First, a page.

« ΠροηγούμενηΣυνέχεια »
Of synods. 1. Synods orderly assembled, and rightly proceeding according to the pattern, Acts 15, we acknowledge as the ordinance of Christ : and though not absolutely necessary to the being, yet many times, through the iniquity of men, and perverseness of times, necessary to the well-being of churches, for the establishment of truth and peace therein. Acts, xv. 2-15.
2. Synods being spiritual and ecclesiastical assemblies, are therefore made up of spiritual and ecclesiastical
The next efficient cause of them under Christ, is the power of the churches, sending forth their elders and other messengers, who being met together in the name of Christ,, are the matter of a synod; and they in arguing, debating, and determining matters of religion according to the word, and publishing the same to the churches it concerneth, do put forth the proper and formal acts of a synod, to the conviction of errors and heresies, and the establishment of truth and peace in the churches, which is the end of a synod. Acts, xv. 2, 3, 6, 7-23, 31, and xvi. 4, 15.
3. Magistrates have power to call a synod, by calling to the churches to send rth their elders and sengers, to counsel and assist them in matters of religion; but yet the constituting of a synod, is a church-act, and may be transacted by the churches, even when civil magistrates may be enemies to churches, and to church assemblies. 2 Chron. xxix. 4, 5-11. Acts, xv.
4. It belongeth unto synods and councils, to debate and determine controversies of faith, and cases of conscience; to clear from the word holy directions for the holy worship of God, and good government of the church; to bear witness against mal-administration and corruption in doctrine or manners in any particular church; and to give directions for the reformation thereof: not to exercise
church censures in way of discipline, nor any other act of church authority or jurisdiction, which that presidential synod did forbear.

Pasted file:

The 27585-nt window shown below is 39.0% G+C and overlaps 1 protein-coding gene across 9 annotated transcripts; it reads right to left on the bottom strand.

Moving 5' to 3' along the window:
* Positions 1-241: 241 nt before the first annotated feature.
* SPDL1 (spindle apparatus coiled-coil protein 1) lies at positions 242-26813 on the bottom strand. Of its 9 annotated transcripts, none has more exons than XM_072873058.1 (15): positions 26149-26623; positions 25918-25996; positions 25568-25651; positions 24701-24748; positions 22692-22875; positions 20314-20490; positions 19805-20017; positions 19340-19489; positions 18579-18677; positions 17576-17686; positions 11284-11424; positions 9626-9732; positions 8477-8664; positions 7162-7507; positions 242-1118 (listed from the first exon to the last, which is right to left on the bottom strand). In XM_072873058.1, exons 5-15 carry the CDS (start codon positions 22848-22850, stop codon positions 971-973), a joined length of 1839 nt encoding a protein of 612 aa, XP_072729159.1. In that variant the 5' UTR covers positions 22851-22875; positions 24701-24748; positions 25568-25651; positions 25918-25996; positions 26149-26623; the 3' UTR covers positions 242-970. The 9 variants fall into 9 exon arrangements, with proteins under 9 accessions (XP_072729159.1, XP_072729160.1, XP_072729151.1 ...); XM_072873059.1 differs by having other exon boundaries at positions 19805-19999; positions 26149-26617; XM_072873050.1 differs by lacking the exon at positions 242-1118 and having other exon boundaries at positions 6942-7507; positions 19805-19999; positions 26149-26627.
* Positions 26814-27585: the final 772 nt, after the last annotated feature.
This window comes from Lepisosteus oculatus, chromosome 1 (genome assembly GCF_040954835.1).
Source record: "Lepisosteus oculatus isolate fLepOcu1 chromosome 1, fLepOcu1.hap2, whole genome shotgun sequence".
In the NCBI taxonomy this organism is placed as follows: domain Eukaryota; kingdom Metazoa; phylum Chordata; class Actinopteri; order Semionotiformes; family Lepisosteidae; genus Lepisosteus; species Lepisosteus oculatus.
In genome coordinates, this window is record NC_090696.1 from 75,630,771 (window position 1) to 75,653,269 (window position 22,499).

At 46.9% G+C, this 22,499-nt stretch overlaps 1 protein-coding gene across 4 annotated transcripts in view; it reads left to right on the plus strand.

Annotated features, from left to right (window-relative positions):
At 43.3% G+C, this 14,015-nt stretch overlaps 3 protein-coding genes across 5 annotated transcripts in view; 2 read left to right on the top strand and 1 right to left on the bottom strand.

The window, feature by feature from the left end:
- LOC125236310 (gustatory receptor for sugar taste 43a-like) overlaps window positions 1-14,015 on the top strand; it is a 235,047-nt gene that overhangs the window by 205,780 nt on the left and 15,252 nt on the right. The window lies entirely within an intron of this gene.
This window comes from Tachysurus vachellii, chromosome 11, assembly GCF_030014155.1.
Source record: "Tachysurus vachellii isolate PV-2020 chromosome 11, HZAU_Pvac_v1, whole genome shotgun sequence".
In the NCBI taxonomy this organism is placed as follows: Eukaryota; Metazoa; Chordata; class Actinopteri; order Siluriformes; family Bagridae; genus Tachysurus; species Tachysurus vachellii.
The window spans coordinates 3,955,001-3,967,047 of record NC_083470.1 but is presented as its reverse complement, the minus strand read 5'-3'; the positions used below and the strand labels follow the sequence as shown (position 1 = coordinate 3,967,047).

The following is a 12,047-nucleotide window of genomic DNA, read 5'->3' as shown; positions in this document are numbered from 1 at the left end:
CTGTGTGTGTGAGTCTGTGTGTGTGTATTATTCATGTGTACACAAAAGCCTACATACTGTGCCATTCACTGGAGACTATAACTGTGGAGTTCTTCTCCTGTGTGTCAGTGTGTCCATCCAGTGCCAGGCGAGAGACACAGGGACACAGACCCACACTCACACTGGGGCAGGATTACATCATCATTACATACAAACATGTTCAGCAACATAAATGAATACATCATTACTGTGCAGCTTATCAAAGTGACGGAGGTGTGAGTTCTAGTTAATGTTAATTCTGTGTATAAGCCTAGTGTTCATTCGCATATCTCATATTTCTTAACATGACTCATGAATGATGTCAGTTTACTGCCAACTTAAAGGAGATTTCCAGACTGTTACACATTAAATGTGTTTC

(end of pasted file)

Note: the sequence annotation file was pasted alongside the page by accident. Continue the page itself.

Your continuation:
Acts, xv. 1, 2, 6, 7. i Chron. xv. 13. 2 Chron. xxix. 6, 7. Acts, xv. 24, 28, 29.
5. The synod's directions and determinations, so far as consonant to the word of God, are to be received with reverence and submission; not only for their agreement therewith, (which is the principal ground thereof, and without which they bind not at all,) but also secondarily for the power whereby they are made, as being an ordinance of God appointed thereunto in his word. Acts, xv.
6. Because it is difficult, if not impossible, for many churches to come together in one place, in all their members universally; therefore they may assemble by their delegates or messengers, as the church of Antioch went not all to Jerusalem, but some select men for that purpose. Because none are or should be more fit to know the state of the churches, nor to advise of ways for the good thereof, than elders; therefore it is fit that in the choice of the messengers for such assemblies, they have special respect unto such : yet inasmuch as not only Paul and Barnabas, but certain others also were sent to Jerusalem from Antioch, and when they were come to Jerusalem, not only the apostles and elders, but other brethren also do assemble and meet about the matter ; therefore synods are to consist both of elders, and other church members, endued with gifts, and sent by the churches, not excluding the presence of any brethren in the churches.
Acts, xv. 2, 22, 23.
Of the civil magistrate's power in matters ecclesiastical. 1. It is lawful, profitable, and necessary for Christians to gather themselves into church estate, and therein to exercise all the ordinances of Christ, according
unto the word, although the consent of the magistrate could not be had thereunto; because the apostles and Christians in their time did frequently thus practice, when the magistrates being all of them Jewish or pagan, and most persecuting enemies, would give no countenance or consent to such matters. Acts, ii. 41, 47, and iv. 1-3.
2. Church government stands in no opposition to civil government of commonwealths, nor any way intrencheth upon the authority of civil magistrates in their jurisdiction ; nor any whit weakeneth their hands in governing, but rather strengtheneth them, and furthereth the people in yielding more hearty and conscionable obedience unto them, whatsoever some ill affected persons to the ways of Christ have suggested, to alienate the affections of kings and princes from the ordinances of Christ ; as if the kingdom of Christ in his church could not rise and stand, without the falling and weakening of their government, which is also of Christ : whereas the contrary is most true, that they may both stand together and flourish, the one being helpful unto the other, in their distinct and due administrations. John, xviii. 36. Acts, xxv. 8. Isa. xlix. 23.